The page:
Who Said We Don’t Need Systems?

What a strange sense of logic to fixate on the absence of something (injury) as a demonstration of the presence of something else (safety). Such a proposition misunderstands the dynamic of risk and being human.

Who Said We Don’t Need Systems?

imageI find it interesting that when some people read what I write they don’t actually read or think carefully about what is being presented but rather ‘read into’ the article and impose whatever their agenda is. This is no more evident than when I discuss the nature of systems. At no time have I ever stated that we don’t need checklists or systems. What I do make clear is that the excesses of systems and checklists are counterproductive and dehumanize the risk and safety space. What I do say is that the excesses of risk aversion make us less risk intelligent. What I do say is that the fiction of absolutes must lead to the dehumanization of people.

In my risk and safety maturity matrix I make it clear that the beginning steps to maturity are technical, mechanistic and focused on controls. There is no doubt that these red steps are effective and foundational however, if safety people want to mature in the way they engage others and organisations in safety, they need to step up past these foundation steps. I find it fascinating when I hear people speak of safety leadership or risk maturity that they mean marking time on the fifth step, the systems step. One only has to look at the emphasis in safety curriculum in diplomas and degrees, conferences and agenda of alerts, magazines and associations to see that the safety industry loves marking time on the top red step.

For those who are not familiar with my Risk and Safety Maturity Matrix, I have superimposed the culture framework of Prof. Patrick Hudson on the left to correspond to the steps to maturity (see Safety Culture – Theory and Practice). So, marking time on the fifth red step is where many safety people and organisations get stuck. They remain ‘calculative’ and many don’t know how to really step up and away from this fixation with data and counting, as if such are cultural measures. What a strange sense of logic to fixate on the absence of something (injury) as a demonstration of the presence of something else (safety). Such a proposition misunderstands the dynamic of risk and being human.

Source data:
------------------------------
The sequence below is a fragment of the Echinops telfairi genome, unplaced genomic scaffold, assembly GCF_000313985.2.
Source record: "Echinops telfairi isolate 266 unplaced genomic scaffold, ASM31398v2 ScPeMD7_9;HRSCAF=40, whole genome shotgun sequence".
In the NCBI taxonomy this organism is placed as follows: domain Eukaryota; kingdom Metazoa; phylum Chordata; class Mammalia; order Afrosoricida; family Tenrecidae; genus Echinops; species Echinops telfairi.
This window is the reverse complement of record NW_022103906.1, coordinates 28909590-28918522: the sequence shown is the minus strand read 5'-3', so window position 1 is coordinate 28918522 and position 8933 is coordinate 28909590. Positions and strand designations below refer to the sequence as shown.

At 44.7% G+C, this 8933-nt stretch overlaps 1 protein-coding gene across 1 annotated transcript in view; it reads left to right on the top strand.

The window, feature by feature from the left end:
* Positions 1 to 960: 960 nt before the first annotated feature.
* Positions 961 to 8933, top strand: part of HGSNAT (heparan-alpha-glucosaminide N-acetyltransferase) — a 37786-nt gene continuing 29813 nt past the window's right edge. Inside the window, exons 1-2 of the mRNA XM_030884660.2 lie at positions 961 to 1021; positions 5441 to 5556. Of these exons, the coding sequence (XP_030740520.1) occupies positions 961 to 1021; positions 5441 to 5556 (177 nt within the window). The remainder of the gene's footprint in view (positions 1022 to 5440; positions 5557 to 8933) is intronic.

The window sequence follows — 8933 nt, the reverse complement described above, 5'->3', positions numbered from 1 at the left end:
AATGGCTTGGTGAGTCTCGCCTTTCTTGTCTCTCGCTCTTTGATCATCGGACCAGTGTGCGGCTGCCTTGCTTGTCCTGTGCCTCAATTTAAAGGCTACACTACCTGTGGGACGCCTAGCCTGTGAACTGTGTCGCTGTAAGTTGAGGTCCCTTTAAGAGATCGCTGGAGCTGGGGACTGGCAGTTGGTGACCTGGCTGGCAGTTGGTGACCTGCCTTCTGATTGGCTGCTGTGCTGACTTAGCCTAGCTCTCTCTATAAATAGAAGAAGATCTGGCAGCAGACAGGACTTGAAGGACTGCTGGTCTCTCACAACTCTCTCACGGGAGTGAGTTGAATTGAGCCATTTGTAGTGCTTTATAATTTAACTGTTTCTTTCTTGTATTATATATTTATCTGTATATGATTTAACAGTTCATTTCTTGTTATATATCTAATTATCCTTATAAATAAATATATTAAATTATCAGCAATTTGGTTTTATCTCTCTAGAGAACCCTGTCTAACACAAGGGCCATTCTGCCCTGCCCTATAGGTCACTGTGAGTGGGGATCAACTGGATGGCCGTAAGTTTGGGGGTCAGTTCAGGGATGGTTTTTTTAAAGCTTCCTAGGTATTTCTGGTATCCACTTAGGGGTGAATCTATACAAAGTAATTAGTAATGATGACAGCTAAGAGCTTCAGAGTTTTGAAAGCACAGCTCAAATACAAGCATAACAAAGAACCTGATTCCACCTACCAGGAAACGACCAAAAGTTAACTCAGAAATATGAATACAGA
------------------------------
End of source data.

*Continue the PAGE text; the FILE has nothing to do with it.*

So, let’s not get hung up on systems, let’s get beyond drinking mothers milk and get into some grown up food. This is not to say that mother’s milk is not nutritionally effective, but when we mature into adulthood we no longer get stuck thinking baby food is all there is to eat.

So once we get a hold of systems, policy and procedures what’s next? You will see the next steps move us into Proactive and Generative modes of knowing and enacting. As we step up to risk and safety maturity we don’t need to hang on to the basics nor the false security of data and injury statistics. Rather, we need to engage in more social, psychological and humanizing approaches to risk and safety. As we take steps to mature in risk and safety we need focus less on controls and learn how to influence others to risk and safety ownership by the way we view the risk and safety challenge. If we stay in the data space risk and safety will remain all about objects, hazards and controls. When we move up the steps that humanize others and respect others, we learn to empower others and influence an organisation to the move up to the bold journey to become ‘world class’ in risk and safety. Many organisations that portray themselves as being ‘world class’ simply mean more vigilant marking time on the fifth calculative (red) step.

Figure 1. Human Dymensions Risk and Safety Maturity Matrix


So what needs to be done to mature (grow up) in risk and safety?

1. The first thing we need to understand is the process of maturation involves letting go and this incurs some growing pains. Nothing is more fearful for maturity than the dynamic of fear itself.